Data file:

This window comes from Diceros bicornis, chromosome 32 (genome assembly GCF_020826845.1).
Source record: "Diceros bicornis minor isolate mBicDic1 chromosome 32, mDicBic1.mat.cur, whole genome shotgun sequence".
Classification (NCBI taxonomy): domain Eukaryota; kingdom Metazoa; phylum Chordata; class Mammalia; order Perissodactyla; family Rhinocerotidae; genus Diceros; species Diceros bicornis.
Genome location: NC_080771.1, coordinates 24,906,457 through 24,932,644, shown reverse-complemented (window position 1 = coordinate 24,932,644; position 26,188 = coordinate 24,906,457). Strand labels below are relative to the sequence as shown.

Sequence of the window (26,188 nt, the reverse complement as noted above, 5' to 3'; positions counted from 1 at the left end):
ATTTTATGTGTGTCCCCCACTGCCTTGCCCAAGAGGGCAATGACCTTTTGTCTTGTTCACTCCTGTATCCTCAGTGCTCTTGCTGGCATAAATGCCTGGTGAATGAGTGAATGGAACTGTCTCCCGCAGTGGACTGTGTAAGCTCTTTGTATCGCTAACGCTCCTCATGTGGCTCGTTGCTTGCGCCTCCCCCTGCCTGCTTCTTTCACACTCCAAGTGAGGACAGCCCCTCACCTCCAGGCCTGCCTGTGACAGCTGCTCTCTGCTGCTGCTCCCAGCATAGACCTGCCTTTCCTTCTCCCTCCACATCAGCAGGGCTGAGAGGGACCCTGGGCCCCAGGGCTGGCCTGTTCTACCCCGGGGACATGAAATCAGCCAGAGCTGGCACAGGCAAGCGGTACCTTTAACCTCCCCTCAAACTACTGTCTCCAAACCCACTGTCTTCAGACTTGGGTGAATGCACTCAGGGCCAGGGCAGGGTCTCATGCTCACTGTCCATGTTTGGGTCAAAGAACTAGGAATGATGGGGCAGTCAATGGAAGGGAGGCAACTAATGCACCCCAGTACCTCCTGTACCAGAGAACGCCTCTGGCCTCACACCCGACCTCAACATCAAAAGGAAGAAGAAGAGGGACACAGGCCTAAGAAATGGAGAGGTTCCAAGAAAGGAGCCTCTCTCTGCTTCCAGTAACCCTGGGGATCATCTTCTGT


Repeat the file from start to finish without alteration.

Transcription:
This window comes from Diceros bicornis, chromosome 32 (genome assembly GCF_020826845.1).
Source record: "Diceros bicornis minor isolate mBicDic1 chromosome 32, mDicBic1.mat.cur, whole genome shotgun sequence".
Classification (NCBI taxonomy): domain Eukaryota; kingdom Metazoa; phylum Chordata; class Mammalia; order Perissodactyla; family Rhinocerotidae; genus Diceros; species Diceros bicornis.
Genome location: NC_080771.1, coordinates 24,906,457 through 24,932,644, shown reverse-complemented (window position 1 = coordinate 24,932,644; position 26,188 = coordinate 24,906,457). Strand labels below are relative to the sequence as shown.

Sequence of the window (26,188 nt, the reverse complement as noted above, 5' to 3'; positions counted from 1 at the left end):
ATTTTATGTGTGTCCCCCACTGCCTTGCCCAAGAGGGCAATGACCTTTTGTCTTGTTCACTCCTGTATCCTCAGTGCTCTTGCTGGCATAAATGCCTGGTGAATGAGTGAATGGAACTGTCTCCCGCAGTGGACTGTGTAAGCTCTTTGTATCGCTAACGCTCCTCATGTGGCTCGTTGCTTGCGCCTCCCCCTGCCTGCTTCTTTCACACTCCAAGTGAGGACAGCCCCTCACCTCCAGGCCTGCCTGTGACAGCTGCTCTCTGCTGCTGCTCCCAGCATAGACCTGCCTTTCCTTCTCCCTCCACATCAGCAGGGCTGAGAGGGACCCTGGGCCCCAGGGCTGGCCTGTTCTACCCCGGGGACATGAAATCAGCCAGAGCTGGCACAGGCAAGCGGTACCTTTAACCTCCCCTCAAACTACTGTCTCCAAACCCACTGTCTTCAGACTTGGGTGAATGCACTCAGGGCCAGGGCAGGGTCTCATGCTCACTGTCCATGTTTGGGTCAAAGAACTAGGAATGATGGGGCAGTCAATGGAAGGGAGGCAACTAATGCACCCCAGTACCTCCTGTACCAGAGAACGCCTCTGGCCTCACACCCGACCTCAACATCAAAAGGAAGAAGAAGAGGGACACAGGCCTAAGAAATGGAGAGGTTCCAAGAAAGGAGCCTCTCTCTGCTTCCAGTAACCCTGGGGATCATCTTCTGT